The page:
Thursday, June 16, 2011
Lawmakers Pass Budget, Cut Another $150 Million From Courts
From Staff and Wire Service Reports
California’s Democratic-controlled Legislature voted yesterday to cut $150 million from the state’s courts, over and above the $200 million previously proposed by Gov. Jerry Brown.
The cut, which court officials said they first became aware of late Tuesday, came as legislative leaders scrambled to meet yesterday’s constitutional deadline. Lawmakers would have lost their pay and per diem, beginning today, if no budget had been passed.
The legislation headed to Brown’s desk, however, is viewed as a stopgap while Brown continues to look for Republican votes—he would need two in the Assembly and two in the Senate—to enact a plan that includes a temporary extension of expiring tax increases to fund schools in the coming fiscal year, along with an authorization for a special election this fall so voters can decide whether to extend the tax hikes for an even longer period.
The judicial branch cuts were enacted in the 2011 budget bill that passed the state Senate by a margin of 23-15 and the Assembly by 51-26.
State of the Judiciary
Chief Justice Tani Cantil-Sakauye, who is expected to address the issue in her State of the Judiciary address to the Legislature June 30, criticized the cuts in a statement issued prior to the vote.
“This budget proposal is devastating and crippling to the judicial branch and to the public it serves,” the chief justice said. “With these cuts courts cannot provide these fundamental services or protect the rights of Californians. By marginalizing the courts, California strikes a blow against justice. Courts are not a luxury. They are at the heart of our democracy. These cuts threaten access to justice for all.”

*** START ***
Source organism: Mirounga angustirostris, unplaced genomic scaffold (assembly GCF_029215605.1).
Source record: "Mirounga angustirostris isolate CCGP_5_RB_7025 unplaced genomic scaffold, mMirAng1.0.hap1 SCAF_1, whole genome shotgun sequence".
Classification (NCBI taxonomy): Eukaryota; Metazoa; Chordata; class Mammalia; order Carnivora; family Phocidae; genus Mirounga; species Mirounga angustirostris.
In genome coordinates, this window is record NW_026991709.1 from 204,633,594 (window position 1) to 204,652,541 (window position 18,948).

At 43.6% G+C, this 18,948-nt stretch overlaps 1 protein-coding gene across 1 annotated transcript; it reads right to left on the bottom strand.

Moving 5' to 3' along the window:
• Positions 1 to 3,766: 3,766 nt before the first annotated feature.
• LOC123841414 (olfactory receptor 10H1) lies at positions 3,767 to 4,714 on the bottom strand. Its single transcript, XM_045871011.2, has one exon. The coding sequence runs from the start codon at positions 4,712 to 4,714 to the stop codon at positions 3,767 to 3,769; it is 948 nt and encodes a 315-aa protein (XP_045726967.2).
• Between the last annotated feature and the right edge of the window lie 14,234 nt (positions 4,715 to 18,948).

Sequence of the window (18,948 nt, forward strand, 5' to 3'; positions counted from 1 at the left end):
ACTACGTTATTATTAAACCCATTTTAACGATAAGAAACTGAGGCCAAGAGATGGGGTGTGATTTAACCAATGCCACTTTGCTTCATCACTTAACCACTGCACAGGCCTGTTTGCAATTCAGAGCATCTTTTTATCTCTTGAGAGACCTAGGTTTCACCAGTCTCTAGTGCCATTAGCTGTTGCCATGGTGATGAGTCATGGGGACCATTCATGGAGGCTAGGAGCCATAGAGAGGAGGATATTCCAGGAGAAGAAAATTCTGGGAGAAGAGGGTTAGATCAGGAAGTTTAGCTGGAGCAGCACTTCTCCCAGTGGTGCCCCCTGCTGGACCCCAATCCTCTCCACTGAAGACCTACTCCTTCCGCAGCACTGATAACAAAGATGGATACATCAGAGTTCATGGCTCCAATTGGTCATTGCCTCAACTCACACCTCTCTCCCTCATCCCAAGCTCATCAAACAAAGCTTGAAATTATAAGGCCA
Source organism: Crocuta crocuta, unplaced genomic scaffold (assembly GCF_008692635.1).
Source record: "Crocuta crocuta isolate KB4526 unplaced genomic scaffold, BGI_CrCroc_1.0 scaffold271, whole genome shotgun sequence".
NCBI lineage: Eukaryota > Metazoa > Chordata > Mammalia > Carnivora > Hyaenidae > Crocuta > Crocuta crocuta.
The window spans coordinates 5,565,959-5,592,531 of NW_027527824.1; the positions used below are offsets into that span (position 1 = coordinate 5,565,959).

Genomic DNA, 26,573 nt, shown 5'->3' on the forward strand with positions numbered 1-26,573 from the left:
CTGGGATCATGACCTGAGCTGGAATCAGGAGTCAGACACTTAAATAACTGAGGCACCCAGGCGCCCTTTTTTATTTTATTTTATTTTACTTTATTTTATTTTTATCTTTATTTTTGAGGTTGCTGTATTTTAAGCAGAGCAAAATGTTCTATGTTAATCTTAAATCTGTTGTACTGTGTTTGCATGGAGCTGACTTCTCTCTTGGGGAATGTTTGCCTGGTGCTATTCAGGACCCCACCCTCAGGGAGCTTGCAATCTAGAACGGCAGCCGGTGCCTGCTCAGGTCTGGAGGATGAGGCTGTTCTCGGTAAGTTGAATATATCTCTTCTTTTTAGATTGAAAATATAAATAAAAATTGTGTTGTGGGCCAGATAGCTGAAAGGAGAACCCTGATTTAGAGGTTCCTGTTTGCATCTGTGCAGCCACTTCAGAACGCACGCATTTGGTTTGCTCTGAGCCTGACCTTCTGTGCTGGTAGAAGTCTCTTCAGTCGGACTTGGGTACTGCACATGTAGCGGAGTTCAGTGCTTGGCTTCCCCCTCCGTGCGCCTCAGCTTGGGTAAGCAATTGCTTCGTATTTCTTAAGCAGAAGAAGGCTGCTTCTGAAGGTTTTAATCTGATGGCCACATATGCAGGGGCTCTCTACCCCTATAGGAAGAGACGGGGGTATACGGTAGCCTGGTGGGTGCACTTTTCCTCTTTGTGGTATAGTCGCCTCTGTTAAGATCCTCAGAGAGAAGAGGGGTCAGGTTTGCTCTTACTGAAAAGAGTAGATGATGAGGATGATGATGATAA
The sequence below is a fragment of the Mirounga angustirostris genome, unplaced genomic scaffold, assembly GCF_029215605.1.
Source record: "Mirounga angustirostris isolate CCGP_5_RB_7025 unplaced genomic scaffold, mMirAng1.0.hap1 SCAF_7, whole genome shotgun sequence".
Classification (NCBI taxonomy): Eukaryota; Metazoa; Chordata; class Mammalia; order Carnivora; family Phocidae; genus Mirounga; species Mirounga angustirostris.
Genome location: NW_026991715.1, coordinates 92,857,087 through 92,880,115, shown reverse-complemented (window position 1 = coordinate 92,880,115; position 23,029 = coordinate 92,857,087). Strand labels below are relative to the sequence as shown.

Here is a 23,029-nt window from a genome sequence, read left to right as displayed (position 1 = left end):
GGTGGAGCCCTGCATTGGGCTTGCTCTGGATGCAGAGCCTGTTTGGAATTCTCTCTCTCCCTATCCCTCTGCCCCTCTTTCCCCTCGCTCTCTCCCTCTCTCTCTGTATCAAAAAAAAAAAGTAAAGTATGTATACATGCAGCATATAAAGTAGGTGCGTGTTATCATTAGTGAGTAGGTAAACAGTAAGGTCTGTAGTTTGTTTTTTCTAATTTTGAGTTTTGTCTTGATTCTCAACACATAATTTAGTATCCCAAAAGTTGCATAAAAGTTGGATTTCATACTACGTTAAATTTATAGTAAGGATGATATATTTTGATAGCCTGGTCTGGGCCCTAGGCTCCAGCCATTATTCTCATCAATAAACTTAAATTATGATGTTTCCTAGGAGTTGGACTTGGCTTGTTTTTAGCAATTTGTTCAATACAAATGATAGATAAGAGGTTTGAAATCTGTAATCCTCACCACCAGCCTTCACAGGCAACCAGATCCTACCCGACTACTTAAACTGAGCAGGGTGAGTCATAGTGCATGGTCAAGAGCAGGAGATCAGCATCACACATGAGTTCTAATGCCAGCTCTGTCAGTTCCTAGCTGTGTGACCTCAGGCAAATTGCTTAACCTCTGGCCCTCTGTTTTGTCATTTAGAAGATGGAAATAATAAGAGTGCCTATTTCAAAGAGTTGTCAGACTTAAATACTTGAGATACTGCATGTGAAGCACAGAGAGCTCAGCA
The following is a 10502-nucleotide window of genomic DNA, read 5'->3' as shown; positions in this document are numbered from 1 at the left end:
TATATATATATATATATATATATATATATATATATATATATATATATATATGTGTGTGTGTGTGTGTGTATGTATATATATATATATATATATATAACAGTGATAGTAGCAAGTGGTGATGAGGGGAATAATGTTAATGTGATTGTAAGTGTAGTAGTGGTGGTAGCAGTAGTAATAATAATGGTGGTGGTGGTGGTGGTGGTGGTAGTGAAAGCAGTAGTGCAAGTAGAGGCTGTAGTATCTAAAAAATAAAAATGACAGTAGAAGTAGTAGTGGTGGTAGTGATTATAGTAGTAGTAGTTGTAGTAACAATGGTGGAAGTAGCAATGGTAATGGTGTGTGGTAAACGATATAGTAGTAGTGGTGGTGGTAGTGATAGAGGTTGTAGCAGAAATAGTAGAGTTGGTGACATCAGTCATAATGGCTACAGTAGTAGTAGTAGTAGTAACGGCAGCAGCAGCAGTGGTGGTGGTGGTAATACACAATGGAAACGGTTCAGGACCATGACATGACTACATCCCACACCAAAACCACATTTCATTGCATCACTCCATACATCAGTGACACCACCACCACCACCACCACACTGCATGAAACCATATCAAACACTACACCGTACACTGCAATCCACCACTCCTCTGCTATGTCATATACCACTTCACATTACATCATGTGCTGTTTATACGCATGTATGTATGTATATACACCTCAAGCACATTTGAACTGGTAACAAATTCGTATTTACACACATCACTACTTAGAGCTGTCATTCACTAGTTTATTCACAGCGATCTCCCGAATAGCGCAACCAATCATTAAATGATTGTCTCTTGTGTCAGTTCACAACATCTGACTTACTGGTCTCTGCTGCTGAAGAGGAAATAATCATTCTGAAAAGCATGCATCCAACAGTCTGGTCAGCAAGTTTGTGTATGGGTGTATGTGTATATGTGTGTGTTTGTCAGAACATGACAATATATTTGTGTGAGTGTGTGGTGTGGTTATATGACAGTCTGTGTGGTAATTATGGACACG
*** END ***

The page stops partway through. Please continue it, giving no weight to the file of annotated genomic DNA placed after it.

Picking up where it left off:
The Alliance of California Judges and California Judges Association also criticized the action.
The alliance cited an earlier analysis showing that the additional cuts would require closing trial courts two days each month in the fiscal year beginning July 1.
“We hope that the outcome of this reduction is less drastic than predicted, but our trial courts are once again suffering a serious and unsustainable loss of services to the public,” the group said. “There are few, if any, remaining resources to backfill this cut with any more ‘one time’ solutions.”
The alliance took the occasion to reiterate its call for prioritization of local trial court funding, saying those moneys “must be fully delivered to the trial courts without reduction or reserve,” and not used to advance the controversial Central Case Management System.
“CCMS should be delivered to the courts using it, to be implemented upon local servers for those courts, and the continued maintenance of that product should be managed by each of those courts within their own operating budget,” the alliance proposed. “In this way, the CCMS product will be preserved for future further development and deployment when the Legislature makes specific funds available, beyond current operating needs. All other expenditure for development and deployment should be suspended.”
The group further called for reduction of central administrative spending “to the barest minimum,” criticizing the Administrative Office of the Courts’ previous proposal to take 10 percent of the previously proposed cuts out of trial courts.
“The AOC and Judicial Council have a budget of $142.0 million and the Court Facilities Program has a budget of $228.0 million,” the alliance said. “So far, the AOC has only proposed an $8.0 million reduction to the general revenue portion ($99.0 million) of its own budget.”